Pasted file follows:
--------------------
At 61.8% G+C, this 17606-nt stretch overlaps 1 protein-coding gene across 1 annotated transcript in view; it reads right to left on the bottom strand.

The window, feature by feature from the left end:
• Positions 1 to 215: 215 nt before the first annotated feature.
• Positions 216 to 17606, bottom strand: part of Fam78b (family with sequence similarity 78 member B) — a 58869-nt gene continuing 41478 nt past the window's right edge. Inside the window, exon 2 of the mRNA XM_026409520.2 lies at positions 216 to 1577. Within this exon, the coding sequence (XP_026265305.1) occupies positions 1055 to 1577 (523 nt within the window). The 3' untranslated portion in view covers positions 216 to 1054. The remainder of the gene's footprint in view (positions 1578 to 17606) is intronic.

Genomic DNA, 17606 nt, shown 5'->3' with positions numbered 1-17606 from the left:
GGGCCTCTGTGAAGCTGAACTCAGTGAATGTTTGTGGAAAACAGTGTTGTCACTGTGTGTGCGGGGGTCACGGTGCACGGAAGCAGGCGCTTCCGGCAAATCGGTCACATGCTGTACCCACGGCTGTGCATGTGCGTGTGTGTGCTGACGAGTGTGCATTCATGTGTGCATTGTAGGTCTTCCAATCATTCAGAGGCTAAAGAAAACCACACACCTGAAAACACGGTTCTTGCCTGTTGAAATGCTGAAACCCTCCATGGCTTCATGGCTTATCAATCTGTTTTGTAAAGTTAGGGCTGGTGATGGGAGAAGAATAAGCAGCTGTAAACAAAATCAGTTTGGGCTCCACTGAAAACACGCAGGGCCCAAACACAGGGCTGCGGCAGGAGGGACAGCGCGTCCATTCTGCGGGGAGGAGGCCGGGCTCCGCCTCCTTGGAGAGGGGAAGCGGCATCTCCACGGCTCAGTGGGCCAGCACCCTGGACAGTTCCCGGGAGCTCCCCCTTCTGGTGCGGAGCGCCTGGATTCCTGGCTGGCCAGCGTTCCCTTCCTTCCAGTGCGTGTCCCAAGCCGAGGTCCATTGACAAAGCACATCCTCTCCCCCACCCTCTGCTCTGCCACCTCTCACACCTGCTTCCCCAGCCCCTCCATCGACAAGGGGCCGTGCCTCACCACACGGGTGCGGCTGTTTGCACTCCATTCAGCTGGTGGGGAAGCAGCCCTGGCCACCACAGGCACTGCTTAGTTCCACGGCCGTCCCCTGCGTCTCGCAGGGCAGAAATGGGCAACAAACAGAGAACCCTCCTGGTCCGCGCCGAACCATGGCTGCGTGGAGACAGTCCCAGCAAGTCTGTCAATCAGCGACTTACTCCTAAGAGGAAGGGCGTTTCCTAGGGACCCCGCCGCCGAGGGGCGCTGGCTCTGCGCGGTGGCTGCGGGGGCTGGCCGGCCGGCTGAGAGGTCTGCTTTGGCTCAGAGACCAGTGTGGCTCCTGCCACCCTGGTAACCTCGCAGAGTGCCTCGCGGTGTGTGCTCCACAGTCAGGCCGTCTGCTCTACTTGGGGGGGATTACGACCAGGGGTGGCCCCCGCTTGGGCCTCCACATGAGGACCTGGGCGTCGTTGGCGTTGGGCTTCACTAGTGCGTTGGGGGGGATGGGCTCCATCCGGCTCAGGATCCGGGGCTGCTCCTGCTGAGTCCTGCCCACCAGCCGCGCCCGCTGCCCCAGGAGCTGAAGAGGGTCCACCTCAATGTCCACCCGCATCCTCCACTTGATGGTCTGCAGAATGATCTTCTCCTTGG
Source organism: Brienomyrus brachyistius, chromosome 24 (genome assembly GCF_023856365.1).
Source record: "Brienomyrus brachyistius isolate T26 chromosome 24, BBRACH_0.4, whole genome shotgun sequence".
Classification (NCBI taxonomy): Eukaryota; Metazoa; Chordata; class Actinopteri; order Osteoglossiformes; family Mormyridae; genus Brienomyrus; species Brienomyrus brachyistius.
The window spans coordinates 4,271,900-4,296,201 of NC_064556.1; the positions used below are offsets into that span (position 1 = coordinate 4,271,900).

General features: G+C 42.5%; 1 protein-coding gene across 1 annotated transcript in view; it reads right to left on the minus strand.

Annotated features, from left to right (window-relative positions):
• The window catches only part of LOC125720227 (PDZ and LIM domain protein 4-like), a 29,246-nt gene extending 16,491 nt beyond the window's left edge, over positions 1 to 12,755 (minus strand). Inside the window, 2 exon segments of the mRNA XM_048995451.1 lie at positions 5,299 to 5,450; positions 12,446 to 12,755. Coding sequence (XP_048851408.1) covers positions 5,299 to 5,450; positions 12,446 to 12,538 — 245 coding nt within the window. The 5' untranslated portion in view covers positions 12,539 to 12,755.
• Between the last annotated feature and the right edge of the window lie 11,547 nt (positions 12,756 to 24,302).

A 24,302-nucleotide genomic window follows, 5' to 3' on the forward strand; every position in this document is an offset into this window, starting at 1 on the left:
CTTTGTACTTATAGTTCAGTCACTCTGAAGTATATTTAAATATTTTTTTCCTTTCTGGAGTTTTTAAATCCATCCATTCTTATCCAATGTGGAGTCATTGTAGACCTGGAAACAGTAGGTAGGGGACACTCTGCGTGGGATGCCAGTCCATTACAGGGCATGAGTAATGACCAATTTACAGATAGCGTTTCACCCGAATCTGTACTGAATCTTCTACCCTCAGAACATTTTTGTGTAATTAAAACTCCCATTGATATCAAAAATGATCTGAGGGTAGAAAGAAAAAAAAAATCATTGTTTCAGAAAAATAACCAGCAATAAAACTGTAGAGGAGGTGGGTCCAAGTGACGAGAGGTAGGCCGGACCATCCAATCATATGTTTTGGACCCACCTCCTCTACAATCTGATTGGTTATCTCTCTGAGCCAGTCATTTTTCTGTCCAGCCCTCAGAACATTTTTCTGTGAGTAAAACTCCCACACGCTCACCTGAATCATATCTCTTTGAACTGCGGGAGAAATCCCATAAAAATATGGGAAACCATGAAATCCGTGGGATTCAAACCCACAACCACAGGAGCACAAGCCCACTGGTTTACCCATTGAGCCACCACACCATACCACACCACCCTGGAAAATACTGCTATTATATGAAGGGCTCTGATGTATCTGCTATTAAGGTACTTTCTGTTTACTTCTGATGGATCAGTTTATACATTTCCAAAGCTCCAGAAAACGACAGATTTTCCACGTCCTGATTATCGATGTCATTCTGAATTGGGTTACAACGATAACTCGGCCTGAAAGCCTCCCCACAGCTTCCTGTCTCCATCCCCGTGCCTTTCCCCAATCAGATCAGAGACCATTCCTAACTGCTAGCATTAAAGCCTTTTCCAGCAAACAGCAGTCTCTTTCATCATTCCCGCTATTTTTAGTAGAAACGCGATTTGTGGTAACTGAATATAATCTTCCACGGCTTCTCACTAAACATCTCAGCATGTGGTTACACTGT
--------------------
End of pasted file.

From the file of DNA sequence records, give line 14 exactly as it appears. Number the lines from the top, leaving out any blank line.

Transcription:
• Between the last annotated feature and the right edge of the window lie 11,547 nt (positions 12,756 to 24,302).